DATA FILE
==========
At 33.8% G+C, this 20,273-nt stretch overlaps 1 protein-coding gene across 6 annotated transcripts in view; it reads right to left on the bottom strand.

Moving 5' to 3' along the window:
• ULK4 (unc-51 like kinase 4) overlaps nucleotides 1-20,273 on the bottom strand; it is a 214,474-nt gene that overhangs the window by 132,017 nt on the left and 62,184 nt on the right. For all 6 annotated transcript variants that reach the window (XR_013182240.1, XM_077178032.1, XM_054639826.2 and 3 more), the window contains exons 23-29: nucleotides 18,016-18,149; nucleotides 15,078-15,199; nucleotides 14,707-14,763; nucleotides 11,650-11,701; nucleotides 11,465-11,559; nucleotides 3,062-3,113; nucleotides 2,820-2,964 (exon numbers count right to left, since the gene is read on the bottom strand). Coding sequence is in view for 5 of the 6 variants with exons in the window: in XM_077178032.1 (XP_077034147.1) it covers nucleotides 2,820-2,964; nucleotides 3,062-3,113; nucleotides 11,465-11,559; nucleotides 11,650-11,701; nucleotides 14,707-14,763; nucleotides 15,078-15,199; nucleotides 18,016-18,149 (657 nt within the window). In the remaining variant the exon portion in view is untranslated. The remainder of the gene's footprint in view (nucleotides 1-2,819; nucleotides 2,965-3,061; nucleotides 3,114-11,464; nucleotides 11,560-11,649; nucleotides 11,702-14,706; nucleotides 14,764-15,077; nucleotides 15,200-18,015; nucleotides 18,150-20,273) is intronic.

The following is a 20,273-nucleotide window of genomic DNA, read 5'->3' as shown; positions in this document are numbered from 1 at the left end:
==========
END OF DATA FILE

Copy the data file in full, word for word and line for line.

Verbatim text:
At 33.8% G+C, this 20,273-nt stretch overlaps 1 protein-coding gene across 6 annotated transcripts in view; it reads right to left on the bottom strand.

Moving 5' to 3' along the window:
• ULK4 (unc-51 like kinase 4) overlaps nucleotides 1-20,273 on the bottom strand; it is a 214,474-nt gene that overhangs the window by 132,017 nt on the left and 62,184 nt on the right. For all 6 annotated transcript variants that reach the window (XR_013182240.1, XM_077178032.1, XM_054639826.2 and 3 more), the window contains exons 23-29: nucleotides 18,016-18,149; nucleotides 15,078-15,199; nucleotides 14,707-14,763; nucleotides 11,650-11,701; nucleotides 11,465-11,559; nucleotides 3,062-3,113; nucleotides 2,820-2,964 (exon numbers count right to left, since the gene is read on the bottom strand). Coding sequence is in view for 5 of the 6 variants with exons in the window: in XM_077178032.1 (XP_077034147.1) it covers nucleotides 2,820-2,964; nucleotides 3,062-3,113; nucleotides 11,465-11,559; nucleotides 11,650-11,701; nucleotides 14,707-14,763; nucleotides 15,078-15,199; nucleotides 18,016-18,149 (657 nt within the window). In the remaining variant the exon portion in view is untranslated. The remainder of the gene's footprint in view (nucleotides 1-2,819; nucleotides 2,965-3,061; nucleotides 3,114-11,464; nucleotides 11,560-11,649; nucleotides 11,702-14,706; nucleotides 14,764-15,077; nucleotides 15,200-18,015; nucleotides 18,150-20,273) is intronic.

The following is a 20,273-nucleotide window of genomic DNA, read 5'->3' as shown; positions in this document are numbered from 1 at the left end: